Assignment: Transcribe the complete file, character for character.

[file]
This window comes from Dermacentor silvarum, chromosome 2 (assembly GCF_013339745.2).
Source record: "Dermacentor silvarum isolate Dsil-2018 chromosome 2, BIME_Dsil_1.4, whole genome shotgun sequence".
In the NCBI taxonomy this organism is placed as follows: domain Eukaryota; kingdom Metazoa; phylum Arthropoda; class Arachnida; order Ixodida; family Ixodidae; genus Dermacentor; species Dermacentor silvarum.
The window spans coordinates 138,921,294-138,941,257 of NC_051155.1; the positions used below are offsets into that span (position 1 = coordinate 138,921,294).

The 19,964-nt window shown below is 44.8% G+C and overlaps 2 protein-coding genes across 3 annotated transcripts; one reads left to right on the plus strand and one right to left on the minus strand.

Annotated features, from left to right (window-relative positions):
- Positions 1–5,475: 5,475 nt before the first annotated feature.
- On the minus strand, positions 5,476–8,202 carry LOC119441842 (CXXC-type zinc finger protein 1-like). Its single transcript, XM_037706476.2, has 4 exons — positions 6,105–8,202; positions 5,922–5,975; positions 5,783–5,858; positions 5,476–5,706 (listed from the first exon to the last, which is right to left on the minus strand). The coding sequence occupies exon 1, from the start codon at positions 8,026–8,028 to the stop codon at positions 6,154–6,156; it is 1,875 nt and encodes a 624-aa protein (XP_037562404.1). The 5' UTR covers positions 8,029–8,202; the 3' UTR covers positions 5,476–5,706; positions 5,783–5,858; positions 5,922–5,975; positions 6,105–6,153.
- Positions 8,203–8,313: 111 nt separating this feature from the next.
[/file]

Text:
This window comes from Dermacentor silvarum, chromosome 2 (assembly GCF_013339745.2).
Source record: "Dermacentor silvarum isolate Dsil-2018 chromosome 2, BIME_Dsil_1.4, whole genome shotgun sequence".
In the NCBI taxonomy this organism is placed as follows: domain Eukaryota; kingdom Metazoa; phylum Arthropoda; class Arachnida; order Ixodida; family Ixodidae; genus Dermacentor; species Dermacentor silvarum.
The window spans coordinates 138,921,294-138,941,257 of NC_051155.1; the positions used below are offsets into that span (position 1 = coordinate 138,921,294).

The 19,964-nt window shown below is 44.8% G+C and overlaps 2 protein-coding genes across 3 annotated transcripts; one reads left to right on the plus strand and one right to left on the minus strand.

Annotated features, from left to right (window-relative positions):
- Positions 1–5,475: 5,475 nt before the first annotated feature.
- On the minus strand, positions 5,476–8,202 carry LOC119441842 (CXXC-type zinc finger protein 1-like). Its single transcript, XM_037706476.2, has 4 exons — positions 6,105–8,202; positions 5,922–5,975; positions 5,783–5,858; positions 5,476–5,706 (listed from the first exon to the last, which is right to left on the minus strand). The coding sequence occupies exon 1, from the start codon at positions 8,026–8,028 to the stop codon at positions 6,154–6,156; it is 1,875 nt and encodes a 624-aa protein (XP_037562404.1). The 5' UTR covers positions 8,029–8,202; the 3' UTR covers positions 5,476–5,706; positions 5,783–5,858; positions 5,922–5,975; positions 6,105–6,153.
- Positions 8,203–8,313: 111 nt separating this feature from the next.